Antibiotics help stop bacterial infections but keeping them from copying and replicating themselves in our bodies.
Only they are not doing that creating what is called bacterial resistance or antibiotic resistance. And it’s a global problem.
The Centers for Disease Control and Prevention warned in November that we’re entering a time when our antibiotics are becoming pretty much useless. We’ve created this crisis by overusing antibiotics in the treatment of humans, animals, and crops. The bacteria have adapted to our drugs, morphing into superbugs that can all too easily decimate our health.
And Big Pharma companies abandoned the expensive pursuit of developing new strains of antibiotics because there is no money in it, leaving the global population at the mercy of previously treatable diseases.
AI, not MDs, found a way out of that but isolating a brand new class of antibiotics that work on drug-resistant strains, and kill the bug, no matter what.
But before getting into that, some are saying that current antibiotics can fight the coronavirus outbreak, instead of waiting months or years for antidotes to make their way into the market.
Unused Coronavirus treatment?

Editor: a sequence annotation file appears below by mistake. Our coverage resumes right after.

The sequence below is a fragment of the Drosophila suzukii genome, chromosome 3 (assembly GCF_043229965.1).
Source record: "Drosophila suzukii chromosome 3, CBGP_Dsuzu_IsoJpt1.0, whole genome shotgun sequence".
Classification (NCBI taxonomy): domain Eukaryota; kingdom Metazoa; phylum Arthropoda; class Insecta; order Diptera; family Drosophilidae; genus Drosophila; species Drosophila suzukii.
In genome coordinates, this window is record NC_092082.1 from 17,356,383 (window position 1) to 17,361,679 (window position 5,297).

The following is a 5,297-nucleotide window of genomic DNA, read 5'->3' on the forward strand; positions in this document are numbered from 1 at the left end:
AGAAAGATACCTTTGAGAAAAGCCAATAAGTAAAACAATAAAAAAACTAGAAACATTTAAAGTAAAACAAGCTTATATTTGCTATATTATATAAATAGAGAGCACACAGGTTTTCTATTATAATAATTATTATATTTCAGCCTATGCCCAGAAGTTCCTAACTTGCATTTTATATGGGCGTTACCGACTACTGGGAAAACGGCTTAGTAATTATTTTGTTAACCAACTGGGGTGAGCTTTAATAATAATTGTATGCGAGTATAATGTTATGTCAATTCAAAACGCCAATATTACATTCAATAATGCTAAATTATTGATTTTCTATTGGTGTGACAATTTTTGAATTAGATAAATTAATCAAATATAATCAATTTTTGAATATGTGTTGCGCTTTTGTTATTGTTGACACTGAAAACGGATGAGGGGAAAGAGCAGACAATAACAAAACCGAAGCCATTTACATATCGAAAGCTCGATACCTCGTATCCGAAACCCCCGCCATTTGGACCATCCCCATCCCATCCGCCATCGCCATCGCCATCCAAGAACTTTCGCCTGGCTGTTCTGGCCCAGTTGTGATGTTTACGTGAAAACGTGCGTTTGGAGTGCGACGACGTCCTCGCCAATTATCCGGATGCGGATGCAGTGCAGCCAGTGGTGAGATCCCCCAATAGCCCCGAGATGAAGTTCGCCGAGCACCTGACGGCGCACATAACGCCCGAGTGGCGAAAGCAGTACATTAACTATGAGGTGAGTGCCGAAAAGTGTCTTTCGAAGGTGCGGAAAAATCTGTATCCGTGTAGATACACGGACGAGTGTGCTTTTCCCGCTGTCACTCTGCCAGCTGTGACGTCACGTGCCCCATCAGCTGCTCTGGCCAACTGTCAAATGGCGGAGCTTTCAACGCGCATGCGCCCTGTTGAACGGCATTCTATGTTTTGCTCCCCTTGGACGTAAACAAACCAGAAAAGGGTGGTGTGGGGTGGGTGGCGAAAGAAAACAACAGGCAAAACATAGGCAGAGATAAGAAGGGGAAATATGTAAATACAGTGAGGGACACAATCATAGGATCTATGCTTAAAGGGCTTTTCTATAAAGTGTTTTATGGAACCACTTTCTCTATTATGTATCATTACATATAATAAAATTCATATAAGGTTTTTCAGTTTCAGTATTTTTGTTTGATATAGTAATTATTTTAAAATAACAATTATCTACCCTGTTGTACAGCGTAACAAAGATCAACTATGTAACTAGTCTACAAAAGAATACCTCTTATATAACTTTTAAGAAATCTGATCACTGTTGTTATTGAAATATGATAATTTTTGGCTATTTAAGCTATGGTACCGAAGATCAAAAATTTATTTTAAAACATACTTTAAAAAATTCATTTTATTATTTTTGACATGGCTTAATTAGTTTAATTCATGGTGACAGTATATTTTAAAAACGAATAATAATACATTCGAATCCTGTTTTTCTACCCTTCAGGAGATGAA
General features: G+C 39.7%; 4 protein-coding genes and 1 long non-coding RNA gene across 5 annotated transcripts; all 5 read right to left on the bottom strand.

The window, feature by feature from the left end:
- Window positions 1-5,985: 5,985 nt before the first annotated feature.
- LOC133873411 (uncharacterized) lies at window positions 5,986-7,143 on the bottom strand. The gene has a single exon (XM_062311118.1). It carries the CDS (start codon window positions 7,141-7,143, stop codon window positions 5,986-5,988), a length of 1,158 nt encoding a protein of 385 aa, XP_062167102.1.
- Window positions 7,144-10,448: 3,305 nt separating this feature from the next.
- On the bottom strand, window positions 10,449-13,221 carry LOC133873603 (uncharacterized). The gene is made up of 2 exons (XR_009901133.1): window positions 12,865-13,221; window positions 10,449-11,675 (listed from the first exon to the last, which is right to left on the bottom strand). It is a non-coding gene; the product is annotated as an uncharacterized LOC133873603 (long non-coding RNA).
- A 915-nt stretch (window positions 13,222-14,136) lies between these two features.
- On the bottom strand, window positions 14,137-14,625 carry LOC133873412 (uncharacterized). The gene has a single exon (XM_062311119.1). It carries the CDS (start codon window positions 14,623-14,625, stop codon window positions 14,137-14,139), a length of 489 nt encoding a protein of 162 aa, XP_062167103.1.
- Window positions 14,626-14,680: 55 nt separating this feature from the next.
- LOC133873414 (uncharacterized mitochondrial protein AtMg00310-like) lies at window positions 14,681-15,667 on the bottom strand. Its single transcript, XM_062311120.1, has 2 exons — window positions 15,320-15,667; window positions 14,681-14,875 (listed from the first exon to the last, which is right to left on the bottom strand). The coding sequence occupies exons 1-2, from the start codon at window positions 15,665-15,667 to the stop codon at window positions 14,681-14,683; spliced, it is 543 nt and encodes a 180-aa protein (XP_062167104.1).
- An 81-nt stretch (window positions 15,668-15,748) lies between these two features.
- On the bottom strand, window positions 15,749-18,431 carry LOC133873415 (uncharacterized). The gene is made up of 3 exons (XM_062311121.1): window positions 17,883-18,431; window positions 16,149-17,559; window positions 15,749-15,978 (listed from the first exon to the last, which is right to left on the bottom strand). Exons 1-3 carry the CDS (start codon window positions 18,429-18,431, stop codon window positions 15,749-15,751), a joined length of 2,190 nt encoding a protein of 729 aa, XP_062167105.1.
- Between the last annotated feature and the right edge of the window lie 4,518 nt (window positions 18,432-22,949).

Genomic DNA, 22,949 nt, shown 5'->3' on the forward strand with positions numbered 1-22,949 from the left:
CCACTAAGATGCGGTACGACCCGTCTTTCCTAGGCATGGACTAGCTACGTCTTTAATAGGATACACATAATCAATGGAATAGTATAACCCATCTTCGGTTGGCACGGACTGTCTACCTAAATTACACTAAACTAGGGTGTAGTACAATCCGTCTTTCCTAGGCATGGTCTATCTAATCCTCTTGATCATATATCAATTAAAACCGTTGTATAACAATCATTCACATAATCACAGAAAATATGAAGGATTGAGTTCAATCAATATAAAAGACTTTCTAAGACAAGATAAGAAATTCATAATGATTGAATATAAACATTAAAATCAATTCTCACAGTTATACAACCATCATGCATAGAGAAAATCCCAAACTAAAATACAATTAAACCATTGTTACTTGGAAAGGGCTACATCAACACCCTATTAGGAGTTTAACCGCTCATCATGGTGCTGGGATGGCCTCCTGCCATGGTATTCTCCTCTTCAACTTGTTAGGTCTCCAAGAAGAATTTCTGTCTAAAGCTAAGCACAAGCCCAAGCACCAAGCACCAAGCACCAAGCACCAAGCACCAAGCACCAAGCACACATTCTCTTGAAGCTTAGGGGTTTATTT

Scientists at Norwegian University of Science and Technology claim antibiotics already on the market could be re-purposed and treat the coronavirus, despite World Health Organization (WHO) warnings that these drugs do nothing against viruses and overusing them fuels killer superbugs.
The virus has infected over 82,000 infected in over 50 countries and killed around 3000.
Anti-virals as well as four antibiotics helped stop the virus in lab tests.
But this was quickly dispelled by the WHO.
‘Are antibiotics effective in preventing and treating the new coronavirus? No, antibiotics do not work against viruses, only bacteria,’ the WHO’s website clearly states.
Antibiotics: Bacteria killer on the horizon
And over the course of this year, 700,000 people around the world will die of drug-resistant infections. That annual death toll could rise to 10 million by 2050, experts warn, if we don’t make a radical change.
That makes the Coronavirus look more like a nuisance than the plague it is now portrayed.
For the first time, AI researchers have figured out how to identify brand new classes of antibiotics by training a neural network to predict which molecules will have bacteria-killing properties. They’ve just published their findings in the journal Cell.
The drug-resistant strains of M. tuberculosis, C. difficile, and several other pathogens in mice can now be tackled.
AI was fed data on 2,335 molecules that we know have antibacterial properties, then got the model to go through a whopping 107 million molecules and predict which might fight E. coli effectively, an intestinal bacteria.
The machine-learning algorithm identified Halicin, a new antibiotic compound that kills strains of bacteria that are resistant to all known antibiotics.
It did so by screening more than 100 million chemical compounds in a matter of days.
No human can do that within a reasonable amount of time.
AI has shown promise in drug discovery. Just last month, a British startup called Exscientia claimed to have made the first AI-designed drug that will be clinically tested on humans. That drug is for OCD.
Next, halicin will need to be tested in clinical trials.